Trans Verse (or, Traver’s Tranifesto)

by Traver Pam Dick   1   Then one moment it dawned on me, I turned into Traver. 2   Crossroads like of philosophy and lit.  Poetry and fiction. 3   Prose poem qua transverse.  Lines as stanzas, steps in weird proofs, notes.  Traver got blue shoulders. 4   Forms are aspect shifts.  Facing different directions.  Two faces, hourglass.  Duck-rabbit.  Dick-Traver.  Mode swings. 5   It’s too hot in here, … Continue reading Trans Verse (or, Traver’s Tranifesto)

The Black Hole Between Science and Art

In a famous 1959 essay entitled “The Two Cultures,” C.P Snow argued that the sciences and humanities were at a serious impasse, suffering from “mutual incomprehension.” The lack of common ground made communication between the two cultures difficult if not impossible. Due to accelerated overspecialization, suspicion ran high in both camps. To illustrate the climate of cultural paranoia that existed in America in the 1950s, … Continue reading The Black Hole Between Science and Art

To the End of Ezra Pound

by Nicholas A. DeBoer I. Biographical/Introductory Who is he to be evil?  A toppled man. people don’t change.  They only stand more revealed.” (Olson, Maximus to Gloucester: Letter 2) Within the infinite losses of sixteen million humans in the Great War, including T.E. Hulme & Henri Gaudier-Brzeska, Ezra Pound felt a loss that echoed throughout the 20s.  Combined with his own judgment of failure as … Continue reading To the End of Ezra Pound

All About Praxis

Part 1: Queer Rhetoric and the Therapy of Watching Movies   Judith Halberstam, in “Shame and White Gay Masculinity,” her response to the University of Michigan’s 2003 conference at the University of Michigan on Gay Shame, worried about the potentiality for projecting that shame in other, identity-based ways (her article particularly concerned around race).  Certainly Michael Warner anticipated this in The Trouble With Normal when … Continue reading All About Praxis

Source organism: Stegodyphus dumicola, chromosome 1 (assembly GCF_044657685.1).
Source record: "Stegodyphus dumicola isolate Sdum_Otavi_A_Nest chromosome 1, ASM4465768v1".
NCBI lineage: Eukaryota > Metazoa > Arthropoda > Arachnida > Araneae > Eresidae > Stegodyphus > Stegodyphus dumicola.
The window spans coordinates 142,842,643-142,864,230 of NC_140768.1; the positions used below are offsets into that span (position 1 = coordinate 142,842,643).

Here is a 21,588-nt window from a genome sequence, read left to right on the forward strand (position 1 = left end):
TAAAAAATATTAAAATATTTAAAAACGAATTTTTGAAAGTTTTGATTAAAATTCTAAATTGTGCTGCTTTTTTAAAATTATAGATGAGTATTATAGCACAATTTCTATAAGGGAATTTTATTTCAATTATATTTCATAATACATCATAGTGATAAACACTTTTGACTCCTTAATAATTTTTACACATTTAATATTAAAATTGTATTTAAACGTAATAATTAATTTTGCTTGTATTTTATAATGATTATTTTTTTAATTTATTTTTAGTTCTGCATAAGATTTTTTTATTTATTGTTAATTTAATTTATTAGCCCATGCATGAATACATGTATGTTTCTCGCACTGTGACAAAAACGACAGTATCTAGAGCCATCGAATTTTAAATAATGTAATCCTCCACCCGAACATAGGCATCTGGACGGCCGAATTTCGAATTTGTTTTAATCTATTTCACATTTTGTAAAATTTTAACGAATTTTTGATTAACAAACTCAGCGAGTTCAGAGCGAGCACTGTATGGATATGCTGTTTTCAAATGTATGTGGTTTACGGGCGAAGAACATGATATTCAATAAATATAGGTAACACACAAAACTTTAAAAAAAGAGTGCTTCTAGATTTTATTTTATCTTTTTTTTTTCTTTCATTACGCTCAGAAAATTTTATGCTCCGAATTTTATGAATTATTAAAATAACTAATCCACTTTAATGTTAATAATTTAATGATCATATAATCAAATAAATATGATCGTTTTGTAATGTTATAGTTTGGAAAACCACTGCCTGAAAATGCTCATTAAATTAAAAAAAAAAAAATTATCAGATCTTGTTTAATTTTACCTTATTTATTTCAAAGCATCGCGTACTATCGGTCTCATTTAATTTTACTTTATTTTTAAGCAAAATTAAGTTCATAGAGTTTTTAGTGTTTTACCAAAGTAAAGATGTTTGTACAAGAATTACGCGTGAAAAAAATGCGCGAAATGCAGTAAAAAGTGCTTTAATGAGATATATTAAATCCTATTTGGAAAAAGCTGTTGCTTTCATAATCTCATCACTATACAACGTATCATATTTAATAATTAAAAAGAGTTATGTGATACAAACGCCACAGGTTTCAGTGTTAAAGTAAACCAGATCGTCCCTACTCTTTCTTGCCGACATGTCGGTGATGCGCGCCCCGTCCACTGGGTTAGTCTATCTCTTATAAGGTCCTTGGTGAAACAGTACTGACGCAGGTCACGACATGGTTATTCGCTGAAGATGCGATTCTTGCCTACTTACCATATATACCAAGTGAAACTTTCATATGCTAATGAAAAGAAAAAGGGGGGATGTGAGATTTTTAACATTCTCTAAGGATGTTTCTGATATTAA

Taking Its Pulse: Poetry in the Context of Narrative Medicine

Since its introduction to US medical schools in the early 1970s, interest in literature and medicine has steadily gathered steam, blossoming into a full-fledged academic field featuring a broad range of theories, sub-disciplines, and competing methodologies. Literature & Medicine, launched in 1982, has served as the principal forum for growth and serious conversation around the subject, publishing side-by-side the work of health educators, bioethicists, linguists, … Continue reading Taking Its Pulse: Poetry in the Context of Narrative Medicine

Toward a Definition of Collaboration: Collaborative Authorship in the Arts

Over the last three decades art-theorists and critics have begun to pay more attention to both collaborative teams and collaboration as subjects of enquiry. Around the time this study formally began in 2003, ‘collaboration’ emerged at the forefront of artistic trends and debates: In 2003, the Chapman Brothers were nominated for the Turner Prize as a collaborative team; in 2004 Third Text dedicated an entire … Continue reading Toward a Definition of Collaboration: Collaborative Authorship in the Arts

Olson Meets Web 2.0

Let’s say that Charles Olson, who fretted about the short life-spans of his male ancestors as an indicator of his early death in “The K” (Olson, Selected 159), does not die in 1970 at the age of 59. Worn out, he goes underground and just observes the culture for a very long time. In full possession of his faculties, he turns a century old in … Continue reading Olson Meets Web 2.0